This week we review and rate the latest releases from Eisbrecher (pictured) and the multi-faceted Divinity.
There’s a cracking slab of old skool metal in the shape of the new record by German heroes Kissin’ Dynamite.
And we take a look at the mysterious October File before delivering our verdict on Sundial.
There’s a real danger this hard rocking throwback to the mid 80s will be viewed as a heavy metal Steel Panther and there’s no doubt KD wear their cliches on their sleeves.
But if you can find room for a little unadulterated pleasure in your life then this German quartet are designed to deliver – their schoolboy lyrics and explosive riffs making for the most obvious soundtrack to an optimistic summer.
Think a male version of all-girl metallers Hysterica and you’re halfway there with the title track – featuring Udo Dirkschneider – a glorious statement of intent. Run For Your Life is another raucous anthem stuck somewhere between IronMaiden’s Seventh Son… and any Anvil track you could care to mention and this is 100% smile-on-your-face metal.
An oddly irksome version of the Damn Yankees classic High Enough sounds out of place and often out of tune but thankfully Hysteria is an original composition and Kissin’ Dynamite don’t destroy Def Leppard for good measure. In The Name Of The Iron Fist and closer Metal Nation are further evidence that this band couldn’t give a f**k about their image or integrity. It’s all about having the best time ever – listen to this and you will!
rushonrock rated: 9/10 Pure Dynamite
Buy this record and you get it twice – the same album, track for track, with different producers. It’s a bold decision. Especially as only the most devoted October File fan would want this record once.
The vocal delivery is akin to a pretty angry Lemmy but Our Souls To You lacks the charm of your average Motorhead record. This is billed as even heavier and more direct than predecessor Holy Armour From The Jaws Of God but in plain English that means it’s been dumbed down – a lot.
Not that you’d imagine so as nine-minute epic Dredge launches its unrelenting assault on your senses. This should provide October File with a showcase for their supposed talents and yet it simply sounds like a series of ill-conceived ideas thrown together and milked for as long as is humanly possible.
Once you’ve ploughed your way through this slew of metal lowlights you’re left wondering what the future holds for a band which, for all its ambition and bravado, falls flat time and time again. The cover’s awesome, by the way, but it simply hides the sorry truth.
rushonrock rated: 4/10 File Under ‘Failure’
Everyone needs some Canadian prog metal in their lives and the delightfully dark Divinity fill that void. This is sonically impressive stuff from start to finish and has a strangely addictive quality that demands you just keep on coming back for more.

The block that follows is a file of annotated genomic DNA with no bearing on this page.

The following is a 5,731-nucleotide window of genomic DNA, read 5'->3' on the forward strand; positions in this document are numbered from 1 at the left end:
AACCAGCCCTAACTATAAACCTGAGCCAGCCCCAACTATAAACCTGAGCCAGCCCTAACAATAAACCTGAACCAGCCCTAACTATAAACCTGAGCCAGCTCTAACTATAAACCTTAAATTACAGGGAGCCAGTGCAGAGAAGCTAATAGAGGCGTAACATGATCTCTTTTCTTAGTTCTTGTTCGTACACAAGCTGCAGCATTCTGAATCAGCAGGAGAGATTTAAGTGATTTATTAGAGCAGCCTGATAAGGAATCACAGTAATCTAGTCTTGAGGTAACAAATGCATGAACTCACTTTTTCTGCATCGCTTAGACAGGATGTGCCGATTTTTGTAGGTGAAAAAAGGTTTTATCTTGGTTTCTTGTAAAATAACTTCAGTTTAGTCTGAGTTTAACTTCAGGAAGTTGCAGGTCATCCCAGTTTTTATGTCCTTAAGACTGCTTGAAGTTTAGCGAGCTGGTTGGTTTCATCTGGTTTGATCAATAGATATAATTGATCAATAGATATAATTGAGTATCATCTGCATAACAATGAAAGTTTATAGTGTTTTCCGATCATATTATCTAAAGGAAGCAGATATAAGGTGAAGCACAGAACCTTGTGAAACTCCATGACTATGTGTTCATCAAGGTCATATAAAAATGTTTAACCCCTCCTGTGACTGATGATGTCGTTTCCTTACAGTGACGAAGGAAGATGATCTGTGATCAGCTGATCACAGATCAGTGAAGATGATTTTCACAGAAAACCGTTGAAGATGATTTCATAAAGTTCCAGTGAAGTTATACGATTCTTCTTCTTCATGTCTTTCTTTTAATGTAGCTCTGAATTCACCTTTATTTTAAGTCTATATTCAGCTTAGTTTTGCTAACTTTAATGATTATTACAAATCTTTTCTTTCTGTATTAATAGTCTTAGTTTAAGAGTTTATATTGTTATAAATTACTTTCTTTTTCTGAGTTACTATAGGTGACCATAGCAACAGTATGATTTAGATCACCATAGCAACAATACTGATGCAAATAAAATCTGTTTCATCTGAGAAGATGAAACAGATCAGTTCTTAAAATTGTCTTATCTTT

Instrumental-led opener Abiogenesis is an incredibly powerful prelude to a series of carefully crafted and neatly delivered tunes perfect for the heavier end of the prog market. The growls may deter some from exploring Divinity’s true depth but don’t be put off – the snarling lyrical touches work well with a series of uplifting melodic highs.
The six minutes-plus Transformation is where singer/songwriter Sean Jenkins and his crew really deliver their full potential with its sprawling soundscape, tight twists and unexpected turns. Slap bang in the middle of Singularity, it’s the glue which binds a brilliant body of work together.
rushonrock rated: 8/10 Singularly Superb
Mix Pendulum with Rammstein and the result could well be Eisbrecher. The German band’s industrial dance metal is punchy, pacy and even, occasionally, poppy.
Eiszeit doesn’t break down too many rock barriers but its focused brutality – underpinned by the growling Teutonic lyrics – certainly hits the spot. Especially if that spot is some underground club in Berlin populated by leather clad maidens and pierced skinheads.
Opener Bose Madchen is a belter and the title track follows hot on its brooding heels. By now it’s clear this is a little bit special and the bouncy, rhythmic beats of Bombe carry the album into a meaty mid-section.
Only one of the songs on Eiszeit nudges over the four-minute mark and this is like listening to a Stock, Aitken & Waterman production on steroids. It’s incredibly catchy and could be huge. Watch this space.
rushonrock rated: 8/10 Eis Cool
Around the mid 90s Sun Dial were huge and this self-titled return to form, as the band celebrates 20 years of stoner rock heroics, suggests the good times can roll again.
Opener Storm Coming is angry, articulate and absolutely relentless. In other words it’s typical Sun Dial and there’s every reason to expect this will sit comfortably alongside anything else from the band’s brilliant back catalogue if and when they tour again.
Lock And Load is another gutsy growler of a track with a piercing riff and a crushing chorus. But this is a record oozing attitude as a series of concise but colourful tracks span psychedelia, grunge and, of course, stoner rock.
With 20th anniversary anthology Processed For DNA winning rave reviews and this 13-track blitz of new material to prove they’re still current it seems nothing can stop Sun Dial in 2010. We wouldn’t dare to try.
rushonrock rated: 7/10 Dial Rock